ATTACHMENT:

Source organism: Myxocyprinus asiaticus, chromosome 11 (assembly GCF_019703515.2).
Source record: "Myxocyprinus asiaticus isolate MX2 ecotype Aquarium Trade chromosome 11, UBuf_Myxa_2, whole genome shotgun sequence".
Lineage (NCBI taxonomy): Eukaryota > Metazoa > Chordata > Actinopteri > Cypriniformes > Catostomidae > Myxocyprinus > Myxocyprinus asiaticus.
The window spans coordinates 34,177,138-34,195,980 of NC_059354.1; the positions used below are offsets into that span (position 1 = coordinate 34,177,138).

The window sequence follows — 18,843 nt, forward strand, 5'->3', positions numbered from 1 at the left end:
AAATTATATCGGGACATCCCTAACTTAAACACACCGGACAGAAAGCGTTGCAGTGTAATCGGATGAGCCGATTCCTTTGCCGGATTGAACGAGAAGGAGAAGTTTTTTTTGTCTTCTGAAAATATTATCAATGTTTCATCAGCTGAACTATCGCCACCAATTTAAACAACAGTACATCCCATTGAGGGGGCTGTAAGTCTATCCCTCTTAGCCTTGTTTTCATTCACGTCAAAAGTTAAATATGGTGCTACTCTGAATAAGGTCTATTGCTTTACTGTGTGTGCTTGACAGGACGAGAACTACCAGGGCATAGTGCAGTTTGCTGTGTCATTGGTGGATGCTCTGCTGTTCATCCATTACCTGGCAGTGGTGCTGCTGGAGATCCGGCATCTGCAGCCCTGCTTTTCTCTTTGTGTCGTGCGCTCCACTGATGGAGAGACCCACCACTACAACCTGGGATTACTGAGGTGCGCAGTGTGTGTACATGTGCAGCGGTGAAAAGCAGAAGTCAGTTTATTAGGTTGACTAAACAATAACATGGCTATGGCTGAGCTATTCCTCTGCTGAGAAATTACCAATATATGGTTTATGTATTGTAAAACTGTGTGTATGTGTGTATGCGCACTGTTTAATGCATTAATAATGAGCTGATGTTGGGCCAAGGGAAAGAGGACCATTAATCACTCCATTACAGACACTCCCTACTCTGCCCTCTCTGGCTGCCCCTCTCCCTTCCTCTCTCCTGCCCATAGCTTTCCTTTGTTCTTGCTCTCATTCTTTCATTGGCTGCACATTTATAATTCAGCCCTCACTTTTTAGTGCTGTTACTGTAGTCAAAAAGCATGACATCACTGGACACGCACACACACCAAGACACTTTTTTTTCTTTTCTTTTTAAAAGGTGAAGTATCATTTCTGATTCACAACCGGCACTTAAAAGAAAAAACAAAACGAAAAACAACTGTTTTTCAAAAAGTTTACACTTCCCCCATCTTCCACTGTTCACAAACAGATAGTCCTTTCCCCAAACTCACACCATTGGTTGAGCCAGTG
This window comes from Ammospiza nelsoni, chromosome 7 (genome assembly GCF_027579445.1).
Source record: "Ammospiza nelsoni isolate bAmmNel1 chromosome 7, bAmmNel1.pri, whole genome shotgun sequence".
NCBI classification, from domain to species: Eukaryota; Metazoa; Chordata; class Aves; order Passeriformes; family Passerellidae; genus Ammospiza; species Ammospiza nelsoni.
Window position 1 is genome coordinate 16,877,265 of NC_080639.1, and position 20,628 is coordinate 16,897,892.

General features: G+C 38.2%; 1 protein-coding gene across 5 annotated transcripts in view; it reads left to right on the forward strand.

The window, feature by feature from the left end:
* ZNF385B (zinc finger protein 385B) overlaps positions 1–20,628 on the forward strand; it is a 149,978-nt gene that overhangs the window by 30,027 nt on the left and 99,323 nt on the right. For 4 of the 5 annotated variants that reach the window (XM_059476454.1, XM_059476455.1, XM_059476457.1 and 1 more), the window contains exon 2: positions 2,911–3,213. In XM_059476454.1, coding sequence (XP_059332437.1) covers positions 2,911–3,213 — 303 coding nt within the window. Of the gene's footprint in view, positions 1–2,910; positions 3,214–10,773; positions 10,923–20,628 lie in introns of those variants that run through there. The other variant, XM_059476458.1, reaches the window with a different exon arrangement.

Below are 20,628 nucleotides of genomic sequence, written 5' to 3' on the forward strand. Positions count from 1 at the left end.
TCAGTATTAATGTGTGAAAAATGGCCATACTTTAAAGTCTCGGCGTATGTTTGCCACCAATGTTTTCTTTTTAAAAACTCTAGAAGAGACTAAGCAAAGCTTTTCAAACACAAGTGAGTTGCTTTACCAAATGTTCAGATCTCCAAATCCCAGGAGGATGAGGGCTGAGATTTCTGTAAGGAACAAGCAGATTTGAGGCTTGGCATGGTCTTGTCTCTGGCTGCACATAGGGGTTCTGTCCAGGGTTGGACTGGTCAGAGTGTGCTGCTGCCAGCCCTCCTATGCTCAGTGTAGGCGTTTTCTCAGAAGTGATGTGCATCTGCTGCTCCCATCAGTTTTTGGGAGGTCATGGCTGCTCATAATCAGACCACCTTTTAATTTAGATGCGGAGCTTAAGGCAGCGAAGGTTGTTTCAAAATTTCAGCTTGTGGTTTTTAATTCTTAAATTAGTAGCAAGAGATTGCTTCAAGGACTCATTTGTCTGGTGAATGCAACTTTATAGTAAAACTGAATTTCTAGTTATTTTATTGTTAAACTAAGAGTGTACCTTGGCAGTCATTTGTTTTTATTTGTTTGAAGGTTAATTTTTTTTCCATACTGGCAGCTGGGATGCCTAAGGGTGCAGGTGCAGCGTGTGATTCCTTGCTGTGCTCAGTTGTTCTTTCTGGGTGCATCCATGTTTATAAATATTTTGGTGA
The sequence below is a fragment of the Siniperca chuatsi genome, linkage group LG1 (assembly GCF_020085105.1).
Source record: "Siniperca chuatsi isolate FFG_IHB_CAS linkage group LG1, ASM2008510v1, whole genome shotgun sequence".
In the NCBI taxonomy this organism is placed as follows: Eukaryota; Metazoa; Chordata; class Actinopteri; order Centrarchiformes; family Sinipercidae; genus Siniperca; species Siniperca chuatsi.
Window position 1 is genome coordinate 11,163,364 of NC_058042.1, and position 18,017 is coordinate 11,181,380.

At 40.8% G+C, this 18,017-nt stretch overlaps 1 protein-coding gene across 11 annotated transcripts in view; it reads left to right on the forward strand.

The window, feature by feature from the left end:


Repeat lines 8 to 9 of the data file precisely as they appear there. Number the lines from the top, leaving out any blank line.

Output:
Source record: "Ammospiza nelsoni isolate bAmmNel1 chromosome 7, bAmmNel1.pri, whole genome shotgun sequence".
NCBI classification, from domain to species: Eukaryota; Metazoa; Chordata; class Aves; order Passeriformes; family Passerellidae; genus Ammospiza; species Ammospiza nelsoni.